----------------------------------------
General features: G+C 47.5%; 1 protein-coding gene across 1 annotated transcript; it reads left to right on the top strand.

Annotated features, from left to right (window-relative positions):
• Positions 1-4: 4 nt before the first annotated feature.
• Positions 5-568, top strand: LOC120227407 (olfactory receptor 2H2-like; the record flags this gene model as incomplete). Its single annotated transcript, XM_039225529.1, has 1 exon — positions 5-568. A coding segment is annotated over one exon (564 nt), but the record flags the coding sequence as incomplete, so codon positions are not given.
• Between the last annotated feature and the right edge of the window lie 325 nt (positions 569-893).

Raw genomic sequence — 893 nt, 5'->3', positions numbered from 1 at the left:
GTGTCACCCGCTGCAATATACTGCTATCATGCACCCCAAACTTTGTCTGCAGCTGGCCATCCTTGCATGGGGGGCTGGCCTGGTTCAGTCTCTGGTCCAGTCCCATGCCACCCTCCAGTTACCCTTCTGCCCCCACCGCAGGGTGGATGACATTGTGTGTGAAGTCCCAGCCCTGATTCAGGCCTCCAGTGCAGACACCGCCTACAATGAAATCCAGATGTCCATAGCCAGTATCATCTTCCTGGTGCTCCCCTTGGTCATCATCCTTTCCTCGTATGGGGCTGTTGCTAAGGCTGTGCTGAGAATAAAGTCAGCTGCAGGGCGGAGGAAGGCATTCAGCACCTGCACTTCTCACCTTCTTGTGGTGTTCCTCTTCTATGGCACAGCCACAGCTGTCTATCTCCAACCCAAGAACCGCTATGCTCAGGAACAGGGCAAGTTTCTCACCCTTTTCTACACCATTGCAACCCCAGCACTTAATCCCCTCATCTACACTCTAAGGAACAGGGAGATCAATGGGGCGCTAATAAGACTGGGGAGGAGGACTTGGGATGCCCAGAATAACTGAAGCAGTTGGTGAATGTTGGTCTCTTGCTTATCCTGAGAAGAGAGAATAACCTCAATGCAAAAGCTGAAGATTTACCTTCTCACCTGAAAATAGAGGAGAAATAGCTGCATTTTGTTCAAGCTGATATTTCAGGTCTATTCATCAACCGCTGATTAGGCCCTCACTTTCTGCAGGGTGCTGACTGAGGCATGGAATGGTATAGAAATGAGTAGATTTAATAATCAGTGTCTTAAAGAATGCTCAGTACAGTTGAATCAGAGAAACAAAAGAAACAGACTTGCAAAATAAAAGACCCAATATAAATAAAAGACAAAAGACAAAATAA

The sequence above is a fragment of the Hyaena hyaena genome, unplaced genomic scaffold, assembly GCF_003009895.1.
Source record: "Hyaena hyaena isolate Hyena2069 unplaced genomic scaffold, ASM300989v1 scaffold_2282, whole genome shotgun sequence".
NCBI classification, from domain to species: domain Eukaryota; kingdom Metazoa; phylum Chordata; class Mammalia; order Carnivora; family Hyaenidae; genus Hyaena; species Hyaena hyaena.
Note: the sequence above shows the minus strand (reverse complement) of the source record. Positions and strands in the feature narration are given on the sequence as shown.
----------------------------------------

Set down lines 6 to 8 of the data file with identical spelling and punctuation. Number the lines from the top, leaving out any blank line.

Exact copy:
Raw genomic sequence — 893 nt, 5'->3', positions numbered from 1 at the left:
GTGTCACCCGCTGCAATATACTGCTATCATGCACCCCAAACTTTGTCTGCAGCTGGCCATCCTTGCATGGGGGGCTGGCCTGGTTCAGTCTCTGGTCCAGTCCCATGCCACCCTCCAGTTACCCTTCTGCCCCCACCGCAGGGTGGATGACATTGTGTGTGAAGTCCCAGCCCTGATTCAGGCCTCCAGTGCAGACACCGCCTACAATGAAATCCAGATGTCCATAGCCAGTATCATCTTCCTGGTGCTCCCCTTGGTCATCATCCTTTCCTCGTATGGGGCTGTTGCTAAGGCTGTGCTGAGAATAAAGTCAGCTGCAGGGCGGAGGAAGGCATTCAGCACCTGCACTTCTCACCTTCTTGTGGTGTTCCTCTTCTATGGCACAGCCACAGCTGTCTATCTCCAACCCAAGAACCGCTATGCTCAGGAACAGGGCAAGTTTCTCACCCTTTTCTACACCATTGCAACCCCAGCACTTAATCCCCTCATCTACACTCTAAGGAACAGGGAGATCAATGGGGCGCTAATAAGACTGGGGAGGAGGACTTGGGATGCCCAGAATAACTGAAGCAGTTGGTGAATGTTGGTCTCTTGCTTATCCTGAGAAGAGAGAATAACCTCAATGCAAAAGCTGAAGATTTACCTTCTCACCTGAAAATAGAGGAGAAATAGCTGCATTTTGTTCAAGCTGATATTTCAGGTCTATTCATCAACCGCTGATTAGGCCCTCACTTTCTGCAGGGTGCTGACTGAGGCATGGAATGGTATAGAAATGAGTAGATTTAATAATCAGTGTCTTAAAGAATGCTCAGTACAGTTGAATCAGAGAAACAAAAGAAACAGACTTGCAAAATAAAAGACCCAATATAAATAAAAGACAAAAGACAAAATAA

The sequence above is a fragment of the Hyaena hyaena genome, unplaced genomic scaffold, assembly GCF_003009895.1.